One of the protesters acquitted last week of trespassing on a new coal mine site in County Durham has spoken out against the legal system that protects designated animal species but fails to...
“Covering stuff up doesn’t make it go away,” said Lilly Womble, an 18-year-old on vacation on Florida’s Sanibel Island. The island is world renowned for its sea shells but that day we were watching employees from the Sanibel Moorings Resort pull a sheet over a dead loggerhead sea turtle on the beach behind the hotel. One of the men covering the turtle said that people had seen it long enough, and he didn’t want it to scare kids.
“I think it is better if kids see what we are doing to the planet,” Womble told me. “Maybe seeing the dead turtle will make them pay attention to the environment.” Her 9-year-old sister Ellie agreed, adding that “covering the turtle won’t stop other turtles from dying.”
Earlier that day the sisters had been on a charter fishing boat 10 miles off Sanibel Island’s coast, where they saw lots of dead fish, large and small, and another dead sea turtle floating on the Gulf of Mexico’s surface. Though they caught some fish, their father, an avid fisherman, had his daughters throw them back. He explained to them that it may be years before marine life can recover from the impacts of the ongoing explosion of toxic algae that already has killed hundreds of tons of fish and other sea life washing up on Florida’s southwest coast.
Maclean’s magazine, which has a fresh, new right-winginess about it since the takeover by Conrad Black’s protege Kenneth White, offers “Three smarter ways to save the world” in its latest edition. The writer, Steve Maich, has rounded up some standard-issue “climate skeptics,” including the self-styled “Skeptical Environmentalist,” Bjørn Lomborg, but most of the article is about economics, not climate science.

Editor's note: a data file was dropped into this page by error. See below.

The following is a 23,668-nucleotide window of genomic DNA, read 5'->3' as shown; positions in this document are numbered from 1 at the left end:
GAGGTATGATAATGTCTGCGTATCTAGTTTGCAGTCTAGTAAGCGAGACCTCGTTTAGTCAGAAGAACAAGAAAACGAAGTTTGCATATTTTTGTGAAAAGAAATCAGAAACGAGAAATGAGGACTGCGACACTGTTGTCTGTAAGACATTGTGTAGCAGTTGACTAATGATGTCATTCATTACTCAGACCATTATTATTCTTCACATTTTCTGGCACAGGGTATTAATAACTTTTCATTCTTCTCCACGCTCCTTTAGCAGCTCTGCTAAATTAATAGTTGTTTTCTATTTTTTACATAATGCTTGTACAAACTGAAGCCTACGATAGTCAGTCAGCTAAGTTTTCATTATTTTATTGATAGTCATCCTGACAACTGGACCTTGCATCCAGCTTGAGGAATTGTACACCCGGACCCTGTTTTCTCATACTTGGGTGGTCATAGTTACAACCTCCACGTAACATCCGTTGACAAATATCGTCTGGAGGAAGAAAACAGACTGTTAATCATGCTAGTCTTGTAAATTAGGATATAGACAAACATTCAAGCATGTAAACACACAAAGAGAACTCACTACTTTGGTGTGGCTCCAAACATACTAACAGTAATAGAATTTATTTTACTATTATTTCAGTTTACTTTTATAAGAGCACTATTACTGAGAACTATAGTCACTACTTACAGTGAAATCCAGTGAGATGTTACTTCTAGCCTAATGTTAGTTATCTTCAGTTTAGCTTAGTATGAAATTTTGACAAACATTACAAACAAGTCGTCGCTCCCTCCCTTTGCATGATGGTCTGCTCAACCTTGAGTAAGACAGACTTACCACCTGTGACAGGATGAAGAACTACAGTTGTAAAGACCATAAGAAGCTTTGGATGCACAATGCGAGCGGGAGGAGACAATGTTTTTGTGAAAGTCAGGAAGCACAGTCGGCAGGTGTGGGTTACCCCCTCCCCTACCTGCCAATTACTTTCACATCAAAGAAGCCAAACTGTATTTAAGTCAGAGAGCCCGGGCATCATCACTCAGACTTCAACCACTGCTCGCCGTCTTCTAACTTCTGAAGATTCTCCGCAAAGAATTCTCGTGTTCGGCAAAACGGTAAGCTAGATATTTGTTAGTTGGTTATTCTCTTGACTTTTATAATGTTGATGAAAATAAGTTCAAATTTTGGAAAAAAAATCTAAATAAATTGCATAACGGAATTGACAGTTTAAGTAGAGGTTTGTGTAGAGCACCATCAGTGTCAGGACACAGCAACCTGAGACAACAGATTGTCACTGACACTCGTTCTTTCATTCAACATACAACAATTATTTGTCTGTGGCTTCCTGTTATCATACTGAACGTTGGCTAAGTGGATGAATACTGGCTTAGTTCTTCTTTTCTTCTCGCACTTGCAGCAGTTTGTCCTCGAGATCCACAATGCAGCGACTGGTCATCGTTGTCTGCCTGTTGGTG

One of our favourites among the climate change deniers is www.globalwarming.org, not least because it is “a project of the Cooler Heads Coalition. We love that sense of sage reserve, that conservative caution, even if we’re frightened at the prospect that Cooler Heads might prevail.
Here’s a nice example of their work:
“The 60 Plus Association
Senior citizens will be the ones really burnt if this foolish Kyoto Treaty is implemented - burnt with higher energy costs for fuel in the winter and air conditioning in the summer, both of which are essential for their health.”
Blogger Bob Webster presents the perfect case for scientific skepticism in a recent post challenging the link between hurrican activity and climate change. Webster complains that his earlier climate change posts have garnered criticism from “students who were clearly being taken in by the steady drumbeat of disinformation.” He goes on, “I cautioned them to think for themselves and not simply swallow the diet being forced upon them. Scientific inquiry involves sufficiently questioning assumptions of theories in order to intelligently assess their credibility.”
The Times online gives us a sense of what happens when the global warming debate goes nuclear. This is a reminder that PR people and their policymaking political compatriots are always ready to take advantage of a new opportunity.
If anyone hasn't already read Jeffrey Simpson's Globe and Mail column today, it's worth a look.
Simpson points out that while the U.S. has been thumbing its nose at Kyoto and flagrantly ignoring the climate change crisis, it has still outperformed Canada, where everyone apparently drives single-occupancy SUVs to their environmental awareness meetings.
The on-line Investors.com, puts the lie to the notion that investors are long-term thinkers with a piece entitled The EU’s Global Warming Fantasy. The article hammers away at Europe for having tried, but so far failed, to meet its Kyoto commitments. Much better the American way to not try at all.
If you start reading this piece looking for a cogent argument on what will happen if everyone takes the American path, you’ll be disappointed. But it’s worth forging on to the columnist’s last line: “The U.S. doesn’t need to ‘sign on’ to a new Kyoto deal — especially if, through technology and common sense, it can transcend it.”
Wednesday’s Calgary Sun brought the triumphal announcement that we can stop worrying about global warming: “GLOBAL SCAM; KYOTO MAY JUST BE BAD SCIENCE.” The story, by Editor Licia Corbella, opened by saying:
“Many of the world’s top climatologists who live right here in Canada, have not even bothered to take a short train ride to attend the meeting. Why? Well, let’s ask Dr. Tim Patterson, a professor in the Department of Earth Sciences (paleoclimatology) at Carleton University in Ottawa and a world-renowned expert in the field.”
“I can’t be bothered,” he replied from his university office. “It’s just a waste of time.